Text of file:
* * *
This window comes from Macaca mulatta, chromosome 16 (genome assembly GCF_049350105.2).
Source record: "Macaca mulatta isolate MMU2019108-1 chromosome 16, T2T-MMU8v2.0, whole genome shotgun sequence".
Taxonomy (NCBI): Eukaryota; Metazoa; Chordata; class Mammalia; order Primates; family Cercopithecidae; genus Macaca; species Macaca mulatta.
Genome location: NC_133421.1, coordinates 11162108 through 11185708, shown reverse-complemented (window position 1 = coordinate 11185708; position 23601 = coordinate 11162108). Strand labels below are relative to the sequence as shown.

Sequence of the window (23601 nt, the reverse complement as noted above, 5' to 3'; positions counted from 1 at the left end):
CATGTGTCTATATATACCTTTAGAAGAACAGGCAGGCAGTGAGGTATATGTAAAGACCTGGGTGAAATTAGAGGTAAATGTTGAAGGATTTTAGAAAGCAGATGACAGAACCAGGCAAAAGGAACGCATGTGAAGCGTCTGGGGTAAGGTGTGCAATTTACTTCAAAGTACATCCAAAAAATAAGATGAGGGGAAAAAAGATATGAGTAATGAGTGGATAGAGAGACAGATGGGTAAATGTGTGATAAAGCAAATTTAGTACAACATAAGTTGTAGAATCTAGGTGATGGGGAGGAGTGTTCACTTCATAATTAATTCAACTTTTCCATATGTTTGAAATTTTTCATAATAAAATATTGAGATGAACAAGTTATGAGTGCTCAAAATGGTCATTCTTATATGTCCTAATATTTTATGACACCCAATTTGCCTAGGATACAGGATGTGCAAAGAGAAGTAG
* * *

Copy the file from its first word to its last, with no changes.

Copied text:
This window comes from Macaca mulatta, chromosome 16 (genome assembly GCF_049350105.2).
Source record: "Macaca mulatta isolate MMU2019108-1 chromosome 16, T2T-MMU8v2.0, whole genome shotgun sequence".
Taxonomy (NCBI): Eukaryota; Metazoa; Chordata; class Mammalia; order Primates; family Cercopithecidae; genus Macaca; species Macaca mulatta.
Genome location: NC_133421.1, coordinates 11162108 through 11185708, shown reverse-complemented (window position 1 = coordinate 11185708; position 23601 = coordinate 11162108). Strand labels below are relative to the sequence as shown.

Sequence of the window (23601 nt, the reverse complement as noted above, 5' to 3'; positions counted from 1 at the left end):
CATGTGTCTATATATACCTTTAGAAGAACAGGCAGGCAGTGAGGTATATGTAAAGACCTGGGTGAAATTAGAGGTAAATGTTGAAGGATTTTAGAAAGCAGATGACAGAACCAGGCAAAAGGAACGCATGTGAAGCGTCTGGGGTAAGGTGTGCAATTTACTTCAAAGTACATCCAAAAAATAAGATGAGGGGAAAAAAGATATGAGTAATGAGTGGATAGAGAGACAGATGGGTAAATGTGTGATAAAGCAAATTTAGTACAACATAAGTTGTAGAATCTAGGTGATGGGGAGGAGTGTTCACTTCATAATTAATTCAACTTTTCCATATGTTTGAAATTTTTCATAATAAAATATTGAGATGAACAAGTTATGAGTGCTCAAAATGGTCATTCTTATATGTCCTAATATTTTATGACACCCAATTTGCCTAGGATACAGGATGTGCAAAGAGAAGTAG